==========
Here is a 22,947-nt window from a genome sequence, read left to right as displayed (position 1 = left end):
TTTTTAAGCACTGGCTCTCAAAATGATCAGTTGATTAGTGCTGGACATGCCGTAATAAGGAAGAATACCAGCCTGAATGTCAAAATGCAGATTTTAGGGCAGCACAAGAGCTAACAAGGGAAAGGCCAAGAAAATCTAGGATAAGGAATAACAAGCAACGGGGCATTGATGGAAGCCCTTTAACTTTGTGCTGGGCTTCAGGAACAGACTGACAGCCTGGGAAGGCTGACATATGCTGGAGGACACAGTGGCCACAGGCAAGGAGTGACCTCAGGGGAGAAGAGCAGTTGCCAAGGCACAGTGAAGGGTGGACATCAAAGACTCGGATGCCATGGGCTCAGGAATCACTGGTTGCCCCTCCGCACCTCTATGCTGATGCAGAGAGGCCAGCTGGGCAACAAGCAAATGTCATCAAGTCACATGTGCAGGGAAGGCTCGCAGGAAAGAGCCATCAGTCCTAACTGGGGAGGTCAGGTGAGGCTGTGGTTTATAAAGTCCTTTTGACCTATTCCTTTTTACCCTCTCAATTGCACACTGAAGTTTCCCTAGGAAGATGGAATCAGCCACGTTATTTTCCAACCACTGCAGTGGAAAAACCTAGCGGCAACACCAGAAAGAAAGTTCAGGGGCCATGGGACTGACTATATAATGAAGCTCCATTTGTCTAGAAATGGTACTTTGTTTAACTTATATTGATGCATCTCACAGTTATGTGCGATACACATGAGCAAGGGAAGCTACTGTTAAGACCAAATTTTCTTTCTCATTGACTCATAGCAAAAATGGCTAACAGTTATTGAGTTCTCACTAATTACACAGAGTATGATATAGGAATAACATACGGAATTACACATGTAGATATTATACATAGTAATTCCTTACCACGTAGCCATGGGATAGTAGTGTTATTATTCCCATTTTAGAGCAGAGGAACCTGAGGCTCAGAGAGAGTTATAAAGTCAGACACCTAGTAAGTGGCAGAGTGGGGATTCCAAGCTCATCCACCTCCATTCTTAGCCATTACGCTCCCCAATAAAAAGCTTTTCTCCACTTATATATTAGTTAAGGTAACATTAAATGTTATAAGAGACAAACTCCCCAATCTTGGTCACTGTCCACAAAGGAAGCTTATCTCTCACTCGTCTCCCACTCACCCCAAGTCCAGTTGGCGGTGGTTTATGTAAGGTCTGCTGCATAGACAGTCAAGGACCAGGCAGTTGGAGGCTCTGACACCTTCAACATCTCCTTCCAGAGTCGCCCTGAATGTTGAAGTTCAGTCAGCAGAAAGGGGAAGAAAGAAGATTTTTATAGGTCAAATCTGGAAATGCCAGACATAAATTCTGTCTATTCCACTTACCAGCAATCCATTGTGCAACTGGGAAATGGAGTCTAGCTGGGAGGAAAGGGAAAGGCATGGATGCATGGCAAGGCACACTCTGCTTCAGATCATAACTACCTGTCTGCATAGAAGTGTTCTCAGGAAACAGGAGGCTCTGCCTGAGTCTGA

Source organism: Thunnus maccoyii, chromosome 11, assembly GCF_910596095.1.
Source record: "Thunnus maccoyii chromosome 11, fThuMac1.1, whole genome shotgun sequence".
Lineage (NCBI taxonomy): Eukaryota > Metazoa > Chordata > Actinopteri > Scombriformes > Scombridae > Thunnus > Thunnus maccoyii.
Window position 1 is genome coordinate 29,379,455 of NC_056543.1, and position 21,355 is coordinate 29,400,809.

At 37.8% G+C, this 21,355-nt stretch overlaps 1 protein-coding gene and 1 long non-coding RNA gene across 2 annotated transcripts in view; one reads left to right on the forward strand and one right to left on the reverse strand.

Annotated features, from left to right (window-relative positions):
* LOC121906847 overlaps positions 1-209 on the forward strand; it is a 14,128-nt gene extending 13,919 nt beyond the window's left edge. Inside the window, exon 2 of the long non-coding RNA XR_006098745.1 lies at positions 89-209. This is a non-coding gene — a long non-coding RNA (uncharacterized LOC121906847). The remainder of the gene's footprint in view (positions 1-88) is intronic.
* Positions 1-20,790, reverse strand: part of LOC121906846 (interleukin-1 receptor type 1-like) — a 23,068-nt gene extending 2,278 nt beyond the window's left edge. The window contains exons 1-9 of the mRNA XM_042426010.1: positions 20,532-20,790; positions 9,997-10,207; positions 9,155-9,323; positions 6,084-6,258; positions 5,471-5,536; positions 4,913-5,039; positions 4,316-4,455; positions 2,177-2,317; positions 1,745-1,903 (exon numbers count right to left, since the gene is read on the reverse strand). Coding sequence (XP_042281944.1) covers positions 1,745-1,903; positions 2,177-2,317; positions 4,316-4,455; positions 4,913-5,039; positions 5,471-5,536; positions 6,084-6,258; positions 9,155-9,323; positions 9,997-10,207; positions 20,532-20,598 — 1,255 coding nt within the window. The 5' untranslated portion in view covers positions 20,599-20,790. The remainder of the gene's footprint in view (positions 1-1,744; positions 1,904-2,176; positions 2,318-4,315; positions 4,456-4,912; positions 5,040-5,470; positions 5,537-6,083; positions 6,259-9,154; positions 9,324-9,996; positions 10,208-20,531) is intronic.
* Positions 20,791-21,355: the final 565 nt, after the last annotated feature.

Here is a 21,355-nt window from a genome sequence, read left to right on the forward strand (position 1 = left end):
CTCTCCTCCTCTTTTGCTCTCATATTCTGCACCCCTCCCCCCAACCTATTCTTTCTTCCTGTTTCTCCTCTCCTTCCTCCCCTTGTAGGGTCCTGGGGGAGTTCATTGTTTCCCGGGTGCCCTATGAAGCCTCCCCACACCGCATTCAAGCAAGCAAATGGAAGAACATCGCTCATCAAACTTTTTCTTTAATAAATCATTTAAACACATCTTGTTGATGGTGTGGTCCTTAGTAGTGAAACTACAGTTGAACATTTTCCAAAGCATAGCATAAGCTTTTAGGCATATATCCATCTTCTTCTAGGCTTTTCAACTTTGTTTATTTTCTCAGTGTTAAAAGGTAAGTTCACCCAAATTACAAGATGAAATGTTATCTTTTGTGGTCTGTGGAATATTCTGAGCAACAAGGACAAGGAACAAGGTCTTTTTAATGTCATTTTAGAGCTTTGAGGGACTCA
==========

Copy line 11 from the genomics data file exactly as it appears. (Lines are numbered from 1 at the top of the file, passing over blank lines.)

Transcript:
* Positions 20,791-21,355: the final 565 nt, after the last annotated feature.